Monday, August 8, 2011

Partimus Install Day - Setting Up Ubuntu Machines for an SF School

It's fun to talk about the latest and greatest tablets and debate the merits of various hardware for educational uses, but this weekend, I got a good look at the reality of technology in the classroom.  I read about all these initiatives to get computers in the hands of the students, and I think they're great, if your school can afford it.  Students should have as much exposure to computers as possible, as they are a reality at about any type of job out there, and will only be more ubiquitous in the working world as these kids get closer to graduation.

This past weekend, I had the privilege of helping a school that can't afford any amount of classroom computers, beyond the lab they got a grant for, get set up with some classroom computers.  KIPP Bay Area is a middle school level charter school in the San Francisco public school system.  This is one of the top charter schools - one that parents hope to get their kids into.  And they had no computers outside of the grant funded lab.  Partimus, a non-profit organization that provides repurposed computers running free and open source software to students and schools which need them, has donated dozens of machines to get these classrooms (and those at several other area schools) into the digital age.

The video station installs in progress.
Our task for the day was to set up machines in 3 different classrooms.  A social studies teacher got six machines so her students could go online to do research.  A math teacher got 6 machines so his students could do online math programs.  The final classroom was set up with two of Partimus's better boxes to do video editing.  And all of this at no charge to the school.  The hardware is donated and the software is free.  We spent the day getting piecing together working sets of towers, monitors, power cables, mice, keyboards, hubs, switches, and ethernet cable, and then installing and updating Ubuntu 10.04.3.   This is the long-term support version and will be current until the next LTS release comes out in April of 2012.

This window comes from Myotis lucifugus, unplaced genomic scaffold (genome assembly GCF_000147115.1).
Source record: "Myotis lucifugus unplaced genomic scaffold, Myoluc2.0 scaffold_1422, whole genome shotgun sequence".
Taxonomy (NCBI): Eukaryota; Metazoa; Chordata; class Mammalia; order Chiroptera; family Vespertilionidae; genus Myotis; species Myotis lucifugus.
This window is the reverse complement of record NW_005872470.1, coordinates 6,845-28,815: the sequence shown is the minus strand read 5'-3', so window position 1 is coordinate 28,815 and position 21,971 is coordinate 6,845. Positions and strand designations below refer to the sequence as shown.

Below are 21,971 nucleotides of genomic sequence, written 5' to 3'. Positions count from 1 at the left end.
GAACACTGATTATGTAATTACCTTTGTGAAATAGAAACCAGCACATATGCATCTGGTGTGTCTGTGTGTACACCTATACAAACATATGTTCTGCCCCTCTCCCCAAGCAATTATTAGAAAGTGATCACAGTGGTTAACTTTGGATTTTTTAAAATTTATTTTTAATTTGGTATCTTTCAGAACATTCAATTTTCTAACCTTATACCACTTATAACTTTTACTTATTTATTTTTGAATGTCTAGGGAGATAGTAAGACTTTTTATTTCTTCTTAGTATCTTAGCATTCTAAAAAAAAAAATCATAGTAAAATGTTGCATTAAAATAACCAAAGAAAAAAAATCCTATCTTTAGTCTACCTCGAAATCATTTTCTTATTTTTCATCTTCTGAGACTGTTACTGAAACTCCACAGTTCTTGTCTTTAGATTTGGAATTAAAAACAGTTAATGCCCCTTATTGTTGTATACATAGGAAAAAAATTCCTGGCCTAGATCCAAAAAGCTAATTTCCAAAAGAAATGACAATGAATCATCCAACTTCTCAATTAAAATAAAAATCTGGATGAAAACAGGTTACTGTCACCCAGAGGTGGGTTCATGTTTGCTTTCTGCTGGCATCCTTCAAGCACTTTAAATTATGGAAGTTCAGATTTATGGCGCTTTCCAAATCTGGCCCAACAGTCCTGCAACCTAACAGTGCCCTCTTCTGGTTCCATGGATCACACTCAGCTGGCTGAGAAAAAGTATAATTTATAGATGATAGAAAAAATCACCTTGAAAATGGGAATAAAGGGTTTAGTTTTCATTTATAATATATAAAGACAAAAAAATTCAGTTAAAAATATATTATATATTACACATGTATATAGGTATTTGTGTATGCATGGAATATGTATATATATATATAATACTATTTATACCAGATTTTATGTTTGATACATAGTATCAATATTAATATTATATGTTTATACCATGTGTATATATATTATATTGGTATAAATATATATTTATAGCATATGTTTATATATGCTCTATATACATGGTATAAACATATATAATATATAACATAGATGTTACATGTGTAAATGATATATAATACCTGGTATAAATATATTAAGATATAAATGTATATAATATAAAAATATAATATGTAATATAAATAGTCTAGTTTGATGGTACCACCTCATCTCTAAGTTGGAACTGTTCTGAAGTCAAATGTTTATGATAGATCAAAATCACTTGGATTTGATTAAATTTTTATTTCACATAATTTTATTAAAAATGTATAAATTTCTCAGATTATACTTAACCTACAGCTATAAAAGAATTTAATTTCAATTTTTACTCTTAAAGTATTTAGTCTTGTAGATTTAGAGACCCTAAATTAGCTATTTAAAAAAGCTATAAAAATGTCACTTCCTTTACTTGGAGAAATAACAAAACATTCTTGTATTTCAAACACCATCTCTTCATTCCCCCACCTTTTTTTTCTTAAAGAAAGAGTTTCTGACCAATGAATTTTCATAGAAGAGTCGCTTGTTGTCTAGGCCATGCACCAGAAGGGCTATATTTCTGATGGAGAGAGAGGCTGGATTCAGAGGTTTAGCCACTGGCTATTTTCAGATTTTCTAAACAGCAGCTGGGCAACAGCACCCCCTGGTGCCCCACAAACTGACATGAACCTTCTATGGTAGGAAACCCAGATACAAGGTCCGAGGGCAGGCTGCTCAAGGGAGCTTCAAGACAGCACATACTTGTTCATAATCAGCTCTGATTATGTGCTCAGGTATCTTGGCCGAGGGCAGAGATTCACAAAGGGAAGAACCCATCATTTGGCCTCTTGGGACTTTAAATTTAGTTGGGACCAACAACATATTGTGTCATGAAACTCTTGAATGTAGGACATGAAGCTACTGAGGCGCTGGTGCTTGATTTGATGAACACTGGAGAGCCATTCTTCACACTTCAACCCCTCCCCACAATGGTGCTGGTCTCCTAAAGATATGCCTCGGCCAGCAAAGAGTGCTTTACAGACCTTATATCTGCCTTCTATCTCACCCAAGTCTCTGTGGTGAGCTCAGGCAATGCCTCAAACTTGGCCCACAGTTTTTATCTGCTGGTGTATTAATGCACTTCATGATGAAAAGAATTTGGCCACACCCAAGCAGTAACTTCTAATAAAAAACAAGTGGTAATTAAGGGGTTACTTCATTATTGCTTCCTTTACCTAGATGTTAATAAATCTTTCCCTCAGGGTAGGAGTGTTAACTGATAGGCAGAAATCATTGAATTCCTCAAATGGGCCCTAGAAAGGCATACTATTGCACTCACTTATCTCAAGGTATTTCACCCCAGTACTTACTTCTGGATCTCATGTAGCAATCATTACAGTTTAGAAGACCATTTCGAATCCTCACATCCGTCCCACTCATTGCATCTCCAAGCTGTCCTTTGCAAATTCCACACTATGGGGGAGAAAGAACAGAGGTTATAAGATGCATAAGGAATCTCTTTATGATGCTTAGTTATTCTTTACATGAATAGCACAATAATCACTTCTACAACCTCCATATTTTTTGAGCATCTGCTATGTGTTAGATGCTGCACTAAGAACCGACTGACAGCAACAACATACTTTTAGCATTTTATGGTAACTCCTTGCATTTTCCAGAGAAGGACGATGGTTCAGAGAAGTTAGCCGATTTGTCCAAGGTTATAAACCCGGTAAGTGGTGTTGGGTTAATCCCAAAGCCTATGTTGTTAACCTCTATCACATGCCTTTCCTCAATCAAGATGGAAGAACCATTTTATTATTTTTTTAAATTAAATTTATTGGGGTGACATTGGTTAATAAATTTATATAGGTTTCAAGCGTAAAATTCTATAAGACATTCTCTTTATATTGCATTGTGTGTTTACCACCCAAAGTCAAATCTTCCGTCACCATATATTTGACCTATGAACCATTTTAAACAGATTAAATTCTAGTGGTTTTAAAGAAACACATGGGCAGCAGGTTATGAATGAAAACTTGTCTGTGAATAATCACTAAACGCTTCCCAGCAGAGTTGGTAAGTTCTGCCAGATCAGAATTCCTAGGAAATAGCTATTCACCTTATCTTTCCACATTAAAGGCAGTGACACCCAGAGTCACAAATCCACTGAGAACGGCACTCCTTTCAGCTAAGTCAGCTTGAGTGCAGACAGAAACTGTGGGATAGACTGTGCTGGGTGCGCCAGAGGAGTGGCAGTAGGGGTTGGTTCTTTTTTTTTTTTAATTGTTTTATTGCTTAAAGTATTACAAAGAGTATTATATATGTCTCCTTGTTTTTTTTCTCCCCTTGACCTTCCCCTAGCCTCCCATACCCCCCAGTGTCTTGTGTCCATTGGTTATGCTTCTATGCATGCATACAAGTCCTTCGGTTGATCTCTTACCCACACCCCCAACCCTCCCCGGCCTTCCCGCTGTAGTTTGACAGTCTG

Many of the machines were already running older versions of Ubuntu, or Xubuntu, and I think we did encounted one that still had windows of some vintage on it.  In 14 machines, we only encountered one bad hard drive.  It's amazing what older hardware is still capable of, especially with the lighter running Ubuntu.

Just as we were cleaning up and heading out of the social studies room, the teacher arrived to do some set up and she was so happy to have internet access for her students to be able to do research.  It didn't matter what kind of computers she got, or what OS they were running, she was just so grateful that her students would have access to the whole internet's worth of information.

It was great to get to be a part of something like that. 


  1. I was pleased to see that MuseScore is available in Linux, so if the school wanted to provide music notation software, that would be available, too.

  2. Ooo, I haven't heard of MuseScore before, I'll have to try that. I've recently started playing with RoseGarden ( and I'm close to getting SmartMusic 2012 going under wine. I've gotten farther than I ever got with 2011, but not there yet.